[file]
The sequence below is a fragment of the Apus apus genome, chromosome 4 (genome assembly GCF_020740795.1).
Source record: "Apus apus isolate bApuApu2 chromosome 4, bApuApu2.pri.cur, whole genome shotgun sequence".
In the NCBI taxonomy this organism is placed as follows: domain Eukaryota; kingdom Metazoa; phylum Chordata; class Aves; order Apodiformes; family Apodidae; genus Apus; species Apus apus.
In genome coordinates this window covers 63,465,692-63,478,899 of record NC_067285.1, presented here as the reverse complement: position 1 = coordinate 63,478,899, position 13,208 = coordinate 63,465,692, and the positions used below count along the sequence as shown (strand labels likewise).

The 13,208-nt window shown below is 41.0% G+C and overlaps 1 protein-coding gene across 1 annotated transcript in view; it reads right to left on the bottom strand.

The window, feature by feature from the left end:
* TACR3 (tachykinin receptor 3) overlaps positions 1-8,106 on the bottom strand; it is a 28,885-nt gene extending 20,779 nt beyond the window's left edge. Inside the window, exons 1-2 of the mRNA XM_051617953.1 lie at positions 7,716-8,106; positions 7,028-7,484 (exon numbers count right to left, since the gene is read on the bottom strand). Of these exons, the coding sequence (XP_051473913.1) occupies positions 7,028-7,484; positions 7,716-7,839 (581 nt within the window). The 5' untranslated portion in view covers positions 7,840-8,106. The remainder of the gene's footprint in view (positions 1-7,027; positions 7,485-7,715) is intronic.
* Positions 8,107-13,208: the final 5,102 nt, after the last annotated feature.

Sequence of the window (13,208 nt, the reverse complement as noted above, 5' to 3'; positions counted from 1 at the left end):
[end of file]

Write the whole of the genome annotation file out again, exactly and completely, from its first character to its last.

The sequence below is a fragment of the Apus apus genome, chromosome 4 (genome assembly GCF_020740795.1).
Source record: "Apus apus isolate bApuApu2 chromosome 4, bApuApu2.pri.cur, whole genome shotgun sequence".
In the NCBI taxonomy this organism is placed as follows: domain Eukaryota; kingdom Metazoa; phylum Chordata; class Aves; order Apodiformes; family Apodidae; genus Apus; species Apus apus.
In genome coordinates this window covers 63,465,692-63,478,899 of record NC_067285.1, presented here as the reverse complement: position 1 = coordinate 63,478,899, position 13,208 = coordinate 63,465,692, and the positions used below count along the sequence as shown (strand labels likewise).

The 13,208-nt window shown below is 41.0% G+C and overlaps 1 protein-coding gene across 1 annotated transcript in view; it reads right to left on the bottom strand.

The window, feature by feature from the left end:
* TACR3 (tachykinin receptor 3) overlaps positions 1-8,106 on the bottom strand; it is a 28,885-nt gene extending 20,779 nt beyond the window's left edge. Inside the window, exons 1-2 of the mRNA XM_051617953.1 lie at positions 7,716-8,106; positions 7,028-7,484 (exon numbers count right to left, since the gene is read on the bottom strand). Of these exons, the coding sequence (XP_051473913.1) occupies positions 7,028-7,484; positions 7,716-7,839 (581 nt within the window). The 5' untranslated portion in view covers positions 7,840-8,106. The remainder of the gene's footprint in view (positions 1-7,027; positions 7,485-7,715) is intronic.
* Positions 8,107-13,208: the final 5,102 nt, after the last annotated feature.

Sequence of the window (13,208 nt, the reverse complement as noted above, 5' to 3'; positions counted from 1 at the left end):